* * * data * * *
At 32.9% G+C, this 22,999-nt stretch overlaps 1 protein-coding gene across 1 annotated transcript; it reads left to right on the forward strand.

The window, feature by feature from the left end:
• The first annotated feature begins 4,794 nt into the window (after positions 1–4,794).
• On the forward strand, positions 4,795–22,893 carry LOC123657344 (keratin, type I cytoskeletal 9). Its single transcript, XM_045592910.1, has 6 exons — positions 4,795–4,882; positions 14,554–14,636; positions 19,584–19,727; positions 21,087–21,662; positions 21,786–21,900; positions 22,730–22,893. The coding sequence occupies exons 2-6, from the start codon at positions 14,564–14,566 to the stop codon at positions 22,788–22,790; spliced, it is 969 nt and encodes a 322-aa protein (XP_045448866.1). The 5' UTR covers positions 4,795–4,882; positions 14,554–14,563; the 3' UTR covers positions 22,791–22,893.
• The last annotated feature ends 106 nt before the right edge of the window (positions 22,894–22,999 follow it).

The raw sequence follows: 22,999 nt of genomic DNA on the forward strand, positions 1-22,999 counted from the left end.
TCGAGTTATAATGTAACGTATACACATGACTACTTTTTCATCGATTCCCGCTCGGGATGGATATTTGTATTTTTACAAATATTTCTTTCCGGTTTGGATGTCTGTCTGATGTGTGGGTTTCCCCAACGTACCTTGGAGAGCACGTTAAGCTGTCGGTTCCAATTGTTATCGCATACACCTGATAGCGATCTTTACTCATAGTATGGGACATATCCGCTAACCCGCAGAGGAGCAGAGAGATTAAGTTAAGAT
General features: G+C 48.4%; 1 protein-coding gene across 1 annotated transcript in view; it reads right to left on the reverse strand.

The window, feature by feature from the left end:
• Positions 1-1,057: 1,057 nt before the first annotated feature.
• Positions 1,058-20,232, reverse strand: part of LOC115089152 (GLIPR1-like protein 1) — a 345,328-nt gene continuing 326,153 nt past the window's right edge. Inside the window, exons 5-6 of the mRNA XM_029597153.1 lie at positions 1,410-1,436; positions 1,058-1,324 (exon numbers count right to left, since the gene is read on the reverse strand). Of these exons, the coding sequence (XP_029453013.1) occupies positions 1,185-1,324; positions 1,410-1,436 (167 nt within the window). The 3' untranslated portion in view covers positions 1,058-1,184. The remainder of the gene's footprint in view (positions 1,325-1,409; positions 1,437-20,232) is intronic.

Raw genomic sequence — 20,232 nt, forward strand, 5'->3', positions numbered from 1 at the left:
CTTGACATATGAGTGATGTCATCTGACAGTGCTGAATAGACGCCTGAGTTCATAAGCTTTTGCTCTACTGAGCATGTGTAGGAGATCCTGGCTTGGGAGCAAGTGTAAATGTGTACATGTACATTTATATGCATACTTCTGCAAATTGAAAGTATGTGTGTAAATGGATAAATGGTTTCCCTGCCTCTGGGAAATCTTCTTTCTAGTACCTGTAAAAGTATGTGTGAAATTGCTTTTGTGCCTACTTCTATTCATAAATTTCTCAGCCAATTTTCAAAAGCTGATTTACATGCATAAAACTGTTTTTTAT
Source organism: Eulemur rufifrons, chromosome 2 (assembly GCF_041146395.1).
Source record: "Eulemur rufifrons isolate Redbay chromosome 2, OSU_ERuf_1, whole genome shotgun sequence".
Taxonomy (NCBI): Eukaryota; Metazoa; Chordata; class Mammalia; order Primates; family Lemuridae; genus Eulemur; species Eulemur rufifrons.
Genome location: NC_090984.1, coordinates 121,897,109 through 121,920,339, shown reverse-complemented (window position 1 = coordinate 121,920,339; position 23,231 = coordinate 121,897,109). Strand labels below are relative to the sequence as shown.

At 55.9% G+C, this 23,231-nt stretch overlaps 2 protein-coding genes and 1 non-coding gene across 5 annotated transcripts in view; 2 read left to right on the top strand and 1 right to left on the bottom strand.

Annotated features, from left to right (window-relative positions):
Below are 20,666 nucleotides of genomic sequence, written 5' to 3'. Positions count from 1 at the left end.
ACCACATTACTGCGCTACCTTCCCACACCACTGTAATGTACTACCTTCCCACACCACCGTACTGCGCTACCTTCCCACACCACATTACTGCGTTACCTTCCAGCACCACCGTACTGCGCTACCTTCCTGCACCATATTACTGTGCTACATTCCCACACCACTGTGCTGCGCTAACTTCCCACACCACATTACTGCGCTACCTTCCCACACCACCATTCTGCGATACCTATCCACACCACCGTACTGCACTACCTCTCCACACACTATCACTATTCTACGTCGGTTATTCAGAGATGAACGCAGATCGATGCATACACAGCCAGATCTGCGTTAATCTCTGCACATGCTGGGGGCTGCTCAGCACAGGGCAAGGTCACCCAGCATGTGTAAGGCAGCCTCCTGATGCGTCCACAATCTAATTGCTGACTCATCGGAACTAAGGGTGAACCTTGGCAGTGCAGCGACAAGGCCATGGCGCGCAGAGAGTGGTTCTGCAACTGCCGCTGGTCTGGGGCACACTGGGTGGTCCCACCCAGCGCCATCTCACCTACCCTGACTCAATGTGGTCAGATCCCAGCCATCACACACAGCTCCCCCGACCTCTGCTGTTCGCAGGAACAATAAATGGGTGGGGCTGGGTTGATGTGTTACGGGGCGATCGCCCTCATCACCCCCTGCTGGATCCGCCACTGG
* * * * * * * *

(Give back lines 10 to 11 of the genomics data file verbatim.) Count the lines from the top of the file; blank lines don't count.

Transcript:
• Positions 1-1,057: 1,057 nt before the first annotated feature.
• Positions 1,058-20,232, reverse strand: part of LOC115089152 (GLIPR1-like protein 1) — a 345,328-nt gene continuing 326,153 nt past the window's right edge. Inside the window, exons 5-6 of the mRNA XM_029597153.1 lie at positions 1,410-1,436; positions 1,058-1,324 (exon numbers count right to left, since the gene is read on the reverse strand). Of these exons, the coding sequence (XP_029453013.1) occupies positions 1,185-1,324; positions 1,410-1,436 (167 nt within the window). The 3' untranslated portion in view covers positions 1,058-1,184. The remainder of the gene's footprint in view (positions 1,325-1,409; positions 1,437-20,232) is intronic.